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Tsunami - Ready and Able

Understanding the link between earthquakes and tsunami has made it possible to establish tsunami warning systems. A warning system involves recording two sets of data: seismic activity and changes in sea levels. Real-time data from seismic stations will indicate if an earthquake has occurred and automatic analysis will indicate the likelihood of a tsunami.

Not all earthquakes cause a tsunami, so another set of information is required. Sea-level readings are gathered from a number of buoys in the ocean or coastal gauges to work out if a tsunami has occurred and to monitor its path. If a tsunami is verified, communities can be warned.

The Pacific Tsunami Warning System was established in 1949. It is made up of a network of seismic monitoring stations and sea-level gauges. These detect earthquakes and abnormal changes in sea level and help scientists decide whether a tsunami has been triggered by an earthquake. If so, warnings go out to many countries and regions in the Pacific. A warning centre is located in both Hawaii and Alaska.

In Australia, there is the Joint Australian Tsunami Warning Centre (JATWC) operated by the Bureau of Meteorology and Geoscience Australia. The Centre is based in Melbourne and Canberra. It was established to give Australia an independent capability to detect, monitor, verify and warn the community of the existence of tsunami in our region and possible threats to Australian coastal locations and offshore islands. JATWC operates 24 hours a day, seven days a week.

There are three main warning levels:

  • Watch - stay tuned for updates
  • Marine warning - strong waves and currents and perhaps some localised run-up, and
  • Land warning - foreshore and nearby land flooding is highly likely, with dangerous rips, waves and strong ocean currents.

Australian tsunami warning system

Australian tsunami warning system 

An undersea earthquake causes displacement of both the seafloor and the sea surface, and the spreading out of seismic waves (in red). The disturbance in the sea surface radiates outwards as a tsunami, which travels much slower than the seismic waves. Once the seismic waves are detected by distant (usually land-based) seismometers, sea-level data from coastal tide gauges or DART buoys are analysed to determine whether a tsunami has actually been generated (Source: Geoscience Australia)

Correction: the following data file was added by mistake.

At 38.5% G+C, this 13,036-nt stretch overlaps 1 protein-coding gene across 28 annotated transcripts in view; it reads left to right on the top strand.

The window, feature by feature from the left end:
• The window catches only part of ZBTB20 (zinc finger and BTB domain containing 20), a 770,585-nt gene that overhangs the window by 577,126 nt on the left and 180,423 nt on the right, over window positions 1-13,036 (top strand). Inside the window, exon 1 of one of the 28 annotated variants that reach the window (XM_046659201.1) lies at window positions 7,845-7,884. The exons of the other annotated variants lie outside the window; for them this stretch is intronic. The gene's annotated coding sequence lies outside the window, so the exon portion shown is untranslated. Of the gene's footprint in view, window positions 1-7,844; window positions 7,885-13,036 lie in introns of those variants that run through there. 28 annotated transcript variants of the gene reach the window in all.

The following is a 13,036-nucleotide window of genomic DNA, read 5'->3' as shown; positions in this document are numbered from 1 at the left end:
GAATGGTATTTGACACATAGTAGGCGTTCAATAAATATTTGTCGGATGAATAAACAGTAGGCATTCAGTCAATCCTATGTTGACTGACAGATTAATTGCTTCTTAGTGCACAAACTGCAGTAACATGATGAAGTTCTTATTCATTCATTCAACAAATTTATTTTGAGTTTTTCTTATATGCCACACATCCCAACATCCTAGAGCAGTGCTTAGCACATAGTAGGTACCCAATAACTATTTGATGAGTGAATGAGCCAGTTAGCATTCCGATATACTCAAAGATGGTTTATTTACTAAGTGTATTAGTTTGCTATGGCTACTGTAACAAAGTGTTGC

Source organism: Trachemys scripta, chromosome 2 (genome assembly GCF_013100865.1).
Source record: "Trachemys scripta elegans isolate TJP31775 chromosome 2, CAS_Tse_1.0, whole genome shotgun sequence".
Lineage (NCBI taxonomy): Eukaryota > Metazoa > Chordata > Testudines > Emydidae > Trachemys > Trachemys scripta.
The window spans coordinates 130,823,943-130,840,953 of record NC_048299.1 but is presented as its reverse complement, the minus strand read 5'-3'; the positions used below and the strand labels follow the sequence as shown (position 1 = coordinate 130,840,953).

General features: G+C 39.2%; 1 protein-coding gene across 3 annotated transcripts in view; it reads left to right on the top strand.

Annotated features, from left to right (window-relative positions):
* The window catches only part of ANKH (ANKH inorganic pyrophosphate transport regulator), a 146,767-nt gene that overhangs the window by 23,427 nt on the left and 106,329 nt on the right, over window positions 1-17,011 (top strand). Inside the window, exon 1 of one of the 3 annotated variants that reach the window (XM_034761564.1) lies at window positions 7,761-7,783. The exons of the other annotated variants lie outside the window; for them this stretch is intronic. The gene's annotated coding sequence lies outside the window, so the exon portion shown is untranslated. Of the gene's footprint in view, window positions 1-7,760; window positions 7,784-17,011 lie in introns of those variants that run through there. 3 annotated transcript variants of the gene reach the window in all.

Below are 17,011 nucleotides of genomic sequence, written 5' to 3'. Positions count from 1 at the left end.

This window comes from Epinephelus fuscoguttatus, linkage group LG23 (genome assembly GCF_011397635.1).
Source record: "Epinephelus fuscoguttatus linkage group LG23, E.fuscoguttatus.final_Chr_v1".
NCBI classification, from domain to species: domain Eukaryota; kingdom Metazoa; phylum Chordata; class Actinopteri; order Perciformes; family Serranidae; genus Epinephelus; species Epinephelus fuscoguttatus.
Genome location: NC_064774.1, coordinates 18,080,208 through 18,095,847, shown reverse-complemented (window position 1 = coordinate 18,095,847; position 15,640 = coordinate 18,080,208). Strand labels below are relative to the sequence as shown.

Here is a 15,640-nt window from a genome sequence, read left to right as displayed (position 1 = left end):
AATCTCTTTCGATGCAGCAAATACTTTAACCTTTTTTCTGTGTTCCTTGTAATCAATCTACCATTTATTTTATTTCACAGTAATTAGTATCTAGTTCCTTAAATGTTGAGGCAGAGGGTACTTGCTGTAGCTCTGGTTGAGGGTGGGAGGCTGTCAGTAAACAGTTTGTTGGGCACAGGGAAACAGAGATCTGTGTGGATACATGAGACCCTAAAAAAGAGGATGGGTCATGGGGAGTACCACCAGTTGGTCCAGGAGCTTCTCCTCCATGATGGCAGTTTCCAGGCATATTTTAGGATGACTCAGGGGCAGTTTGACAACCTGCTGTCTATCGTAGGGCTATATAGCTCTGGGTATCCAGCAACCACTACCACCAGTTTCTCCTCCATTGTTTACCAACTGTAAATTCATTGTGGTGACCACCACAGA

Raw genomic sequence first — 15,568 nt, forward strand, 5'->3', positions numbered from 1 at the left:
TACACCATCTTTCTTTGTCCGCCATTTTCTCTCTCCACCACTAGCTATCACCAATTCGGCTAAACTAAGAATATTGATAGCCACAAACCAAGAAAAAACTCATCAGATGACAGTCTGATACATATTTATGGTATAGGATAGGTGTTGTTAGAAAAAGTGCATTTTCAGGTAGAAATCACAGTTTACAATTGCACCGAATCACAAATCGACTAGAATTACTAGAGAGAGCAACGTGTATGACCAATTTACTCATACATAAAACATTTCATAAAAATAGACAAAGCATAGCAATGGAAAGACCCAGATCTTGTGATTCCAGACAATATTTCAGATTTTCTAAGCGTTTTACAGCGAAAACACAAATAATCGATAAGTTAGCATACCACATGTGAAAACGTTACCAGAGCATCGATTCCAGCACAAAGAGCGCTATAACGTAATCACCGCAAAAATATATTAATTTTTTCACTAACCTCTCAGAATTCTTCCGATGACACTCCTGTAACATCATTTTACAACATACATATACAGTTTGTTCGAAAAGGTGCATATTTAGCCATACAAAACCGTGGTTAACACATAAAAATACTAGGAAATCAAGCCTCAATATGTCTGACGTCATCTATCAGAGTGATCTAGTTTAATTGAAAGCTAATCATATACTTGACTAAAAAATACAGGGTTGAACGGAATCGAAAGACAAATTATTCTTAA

If you hear that a strong undersea earthquake has occurred, stand by for a possible tsunami warning. You should be prepared to move from low-lying coastal or lakeside areas to high ground at short notice.

Remember that tsunamis are potentially dangerous and destructive. At no time should you move closer to the shore to watch a tsunami.

Warning signs

Look out for tsunami natural warning signs.

  • Feel the earth shake? A large undersea earthquake may be felt before the arrival of tsunami by an ongoing shaking of the ground in coastal regions. However, you may not feel an earthquake if the event is far away.
  • See ocean water disappear from the beach, bay or river? Before a tsunami, water may, but not always, recede from the shoreline before returning as a fast-moving wall of water. This is known as a drawdown. If you notice that the water is disappearing, tell your family and friends and prepare to move to higher ground.
  • Hear an unusual roaring sound? If you hear a loud roar approaching (a bit like a jet aeroplane or a train), tell your family and friends. It may be a tsunami approaching.

Action to take

Run to higher ground if you think there may be tsunami approaching. If you see a wall of water coming or hear a tsunami warning, leave low-lying coastal areas immediately. Move away from the water and move quickly inland towards higher ground.

When an official warning has been issued

When the Joint Australian Tsunami Warning Centre (JATWC) issues an official warning, it means a tsunami has been detected. They will consult with State or Territory emergency authorities to determine appropriate response for the public. The emergency authorities have a plan in place for a range of emergencies. If a tsunami was heading for Australia and it was known ahead of time, the emergency authorities would distribute warnings on the radio and television stations to let people know to move away from the danger zones.

A phone number, 1300 TSUNAMI (1300 878 6264), is also available for the public to listen to tsunami warnings for Australia and the Bureau of Meteorology’s website displays relevant tsunami warnings and information.

You should follow the instructions of your local emergency authorities if you are asked to evacuate. Head for higher ground and away from the beach or rivers that lead to the beach.

Remember that a tsunami is not a single wave and stay out of danger areas until an official 'all-clear' has been issued.

Never go to the shore to watch a tsunami. If you can see it, you are too close to escape.

Remember to wait until the emergency authorities inform you it is safe to return to the affected area. Be careful, as strong waves, currents and abnormal sea levels may still affect some beaches, harbours and waterways for hours or even days afterwards.

The Attorney-General's Department and Questacon have developed a tsunami 'Choose-Your-Own-Adventure'- style game. This game was developed to teach school-aged children important safety messages about tsunami. This game is also housed within the Awesome Earth Exhibit at Questacon in Canberra. To order the game on CD, please contact images@ag.gov.au.

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